Farmer confidence plummets

Rising input costs and fallout from the war in Ukraine dragged down farmer confidence for a third quarter.

The results of Rabobank’s latest rural confidence survey show optimism around high commodity prices and another bumper grain harvest has been clouded by the rising cost of agricultural inputs like fertilizer and fuel and other inflationary pressures.

But as optimism has waned in some states, Western Australia’s appetite to invest in their agricultural businesses has grown, with Western Australian farmers having the strongest intentions in the country to buy new properties.

Overall trust levels slipped in Queensland, New South Wales and Tasmania.

While confidence in the Victorian agricultural sector has risen slightly in the face of rising costs thanks to high beef and dairy prices, a dry start to the cropping season in South Australia has had little impact on the trust there.

The report surveys 1,000 primary producers and shows that half of Australian farmers surveyed believe the ongoing conflict in Ukraine will negatively impact farming businesses, citing rising input costs as a main concern.

A quarter thought it would have a positive impact on the market due to reduced supply which would keep commodity prices high. This view was strongest in the grain sector.

Farm income projections for the next 12 months remain stable, while the number of farmers looking to increase their investments decreased slightly this quarter.

The survey found that 28% of Australian farmers now expect trading conditions to improve over the next 12 months, down 3% from the previous quarter, while 16% expect to a deterioration in conditions, compared to 14%.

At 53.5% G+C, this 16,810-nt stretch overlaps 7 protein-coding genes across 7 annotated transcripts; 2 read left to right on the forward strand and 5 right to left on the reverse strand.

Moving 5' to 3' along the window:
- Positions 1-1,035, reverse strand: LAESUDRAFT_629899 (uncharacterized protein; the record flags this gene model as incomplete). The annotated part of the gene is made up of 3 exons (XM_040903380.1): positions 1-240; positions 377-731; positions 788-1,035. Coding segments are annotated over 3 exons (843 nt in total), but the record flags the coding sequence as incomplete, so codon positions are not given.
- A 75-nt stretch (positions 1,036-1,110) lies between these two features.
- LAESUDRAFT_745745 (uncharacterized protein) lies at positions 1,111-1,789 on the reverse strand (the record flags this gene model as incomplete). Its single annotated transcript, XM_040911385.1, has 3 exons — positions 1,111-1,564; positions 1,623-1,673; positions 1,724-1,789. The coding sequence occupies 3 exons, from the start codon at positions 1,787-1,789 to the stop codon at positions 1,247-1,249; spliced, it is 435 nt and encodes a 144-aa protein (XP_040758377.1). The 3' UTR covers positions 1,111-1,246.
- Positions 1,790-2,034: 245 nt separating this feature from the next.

More than half expect economic conditions to remain stable over the coming year.

This marks three consecutive quarterly declines in net rural confidence and brings farmer sentiment back to levels last seen in June 2020, following the first pandemic lockdown.

Confidence is highest in the cotton and cereals sectors, and very strong among dairy producers, with high prices and excellent seasonal conditions in all three sectors.

Confidence in the livestock sector has eased, but strong commodity prices are helping to stabilize sentiment.

Sheep farmer confidence dipped slightly from last quarter, while investment intentions and farm income projections also declined.

Sentiment was mixed in the sugar sector, with producers expecting conditions to improve, stay the same or deteriorate.

Peter Knoblanche, managing director of Rabobank Australia, said many farmers had benefited from high crop prices and excellent seasonal conditions for more than two years, but rising input costs had reduced profits.

He said many have invested in new technology, machinery and equipment.

“The benefits of these investments are certainly helping farmers create efficiencies, but the cost pressure is not diminishing and producers certainly need these higher commodity prices to meet the rising input costs,” he said.

The latest survey found that the main driver of optimism among farmers with a positive outlook was the expectation that commodity prices would continue to rise.